What does one do with whistleblowers who refuse to testify in a disciplinary hearing because they fear intimidation?
It often happens that an employee who has been appointed on a fixed-term contract is allowed to continue working beyond the expiry date. What is the employee’s status after that date? Is the employee regarded as being temporary? A fixed-term contract is one that commences on a particular date and ends on a particular date [...]
Where individuals within a group of employees have committed misconduct, members of the group may refuse to give information to assist in identifying the culprits. What action can be taken?
The key difference between misconduct and incapacity lies in the fact that the former involves intentionally or negligently breaking the work place rules.
An employee’s right to maternity leave could pose operational problems for an employer, particularly for a small business. But how far can the employer go to protect its business interests.
Retrenching employees is no simple matter. A recent Labour Court case has indicated that in the case of large-scale retrenchments, there is even a greater burden on employers than previously thought.
How does an employer introduce changes that are not to the employees’ advantage without damaging the employment relationship or facing legal challenges.
Most employers know by now how to deal with employees who break the rules or don’t meet performance standards. It is not so apparent what should be done in the case of an employee with unusual personality traits or other qualities that cause the employee to be incompatible in the working environment.
During 2002 several important amendments were made to South African labour legislation. There are some amendments we should take cognisance of but they do not require us to take any action unless something happens such as a retrenchment exercise or the dismissal of an employee. However, there are other changes where it is in an employer’s interest to take pro-active steps.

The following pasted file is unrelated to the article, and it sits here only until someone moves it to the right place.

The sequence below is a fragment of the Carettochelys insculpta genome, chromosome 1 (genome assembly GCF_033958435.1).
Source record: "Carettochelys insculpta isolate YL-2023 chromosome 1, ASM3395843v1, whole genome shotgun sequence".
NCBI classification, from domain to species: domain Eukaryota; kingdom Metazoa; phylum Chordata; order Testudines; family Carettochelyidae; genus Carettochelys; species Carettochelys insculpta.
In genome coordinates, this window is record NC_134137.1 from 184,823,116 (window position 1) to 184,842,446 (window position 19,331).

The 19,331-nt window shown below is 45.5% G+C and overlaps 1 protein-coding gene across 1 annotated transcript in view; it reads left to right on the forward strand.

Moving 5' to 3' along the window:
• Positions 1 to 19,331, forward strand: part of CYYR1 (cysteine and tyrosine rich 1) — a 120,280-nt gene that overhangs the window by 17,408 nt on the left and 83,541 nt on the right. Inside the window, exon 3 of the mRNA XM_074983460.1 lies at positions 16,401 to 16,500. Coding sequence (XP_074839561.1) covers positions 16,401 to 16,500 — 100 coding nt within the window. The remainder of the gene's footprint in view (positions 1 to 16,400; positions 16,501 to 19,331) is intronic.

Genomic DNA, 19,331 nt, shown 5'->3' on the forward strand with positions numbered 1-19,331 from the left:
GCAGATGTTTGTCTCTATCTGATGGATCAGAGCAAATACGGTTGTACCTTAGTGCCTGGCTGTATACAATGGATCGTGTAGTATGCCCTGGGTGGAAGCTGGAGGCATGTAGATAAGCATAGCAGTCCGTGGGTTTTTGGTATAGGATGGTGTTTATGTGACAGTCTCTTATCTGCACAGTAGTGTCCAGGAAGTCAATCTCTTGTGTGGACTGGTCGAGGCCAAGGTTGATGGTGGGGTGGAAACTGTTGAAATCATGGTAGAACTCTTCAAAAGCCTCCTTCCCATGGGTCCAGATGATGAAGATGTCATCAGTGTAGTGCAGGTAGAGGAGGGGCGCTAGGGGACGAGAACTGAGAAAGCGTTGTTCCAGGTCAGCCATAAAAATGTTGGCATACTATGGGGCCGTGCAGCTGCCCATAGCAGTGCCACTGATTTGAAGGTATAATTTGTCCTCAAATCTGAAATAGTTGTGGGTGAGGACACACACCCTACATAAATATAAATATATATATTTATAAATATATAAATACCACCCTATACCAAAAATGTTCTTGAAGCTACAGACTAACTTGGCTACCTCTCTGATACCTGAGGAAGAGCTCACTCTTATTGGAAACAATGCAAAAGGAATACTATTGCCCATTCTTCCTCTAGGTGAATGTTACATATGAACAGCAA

With the end of the year around the corner, some employers face the prospect of employees going on leave and not returning on the due date or not returning at all. What is the correct way of dealing with such a situation?
Flirtation with colleagues at work is commonplace. Yet, what one person might regard as a light flirtation, another might consider to be sexual harassment. These different perspectives could potentially create problems for the employer. The labour court has recently found in a well-publicized case, that the employer could be held liable for the actions of its employees if it does not intervene.
As far as retrenchment is concerned, not much has changed for employers who employ 50 or fewer employees (See the Labourwise article of May 2002 on www.labourwise.co.za). However, employers employing more than 50 employees and considering reducing their staff, face a more challenging process. This article concentrates on the practical implications of the relevant amendments to the Labour Relations Act of 1995.
The recent amendment to the Labour Relations Act pertaining to probation has been well received by employers. The purpose and period of and the procedures to be followed during probation are clarified in Schedule 8 of the Act, as amended. But is it really easier now to dismiss an employee on probation?
Due to the growing prevalence of HIV in society, employers are experiencing an increasing impact on the workplace. Absenteeism is increasing and speculation about the risks to non-infected persons is rife. Are employers permitted to assess the extent of the disease in their workplace, or even go so far as to determine the identities of those who are infected?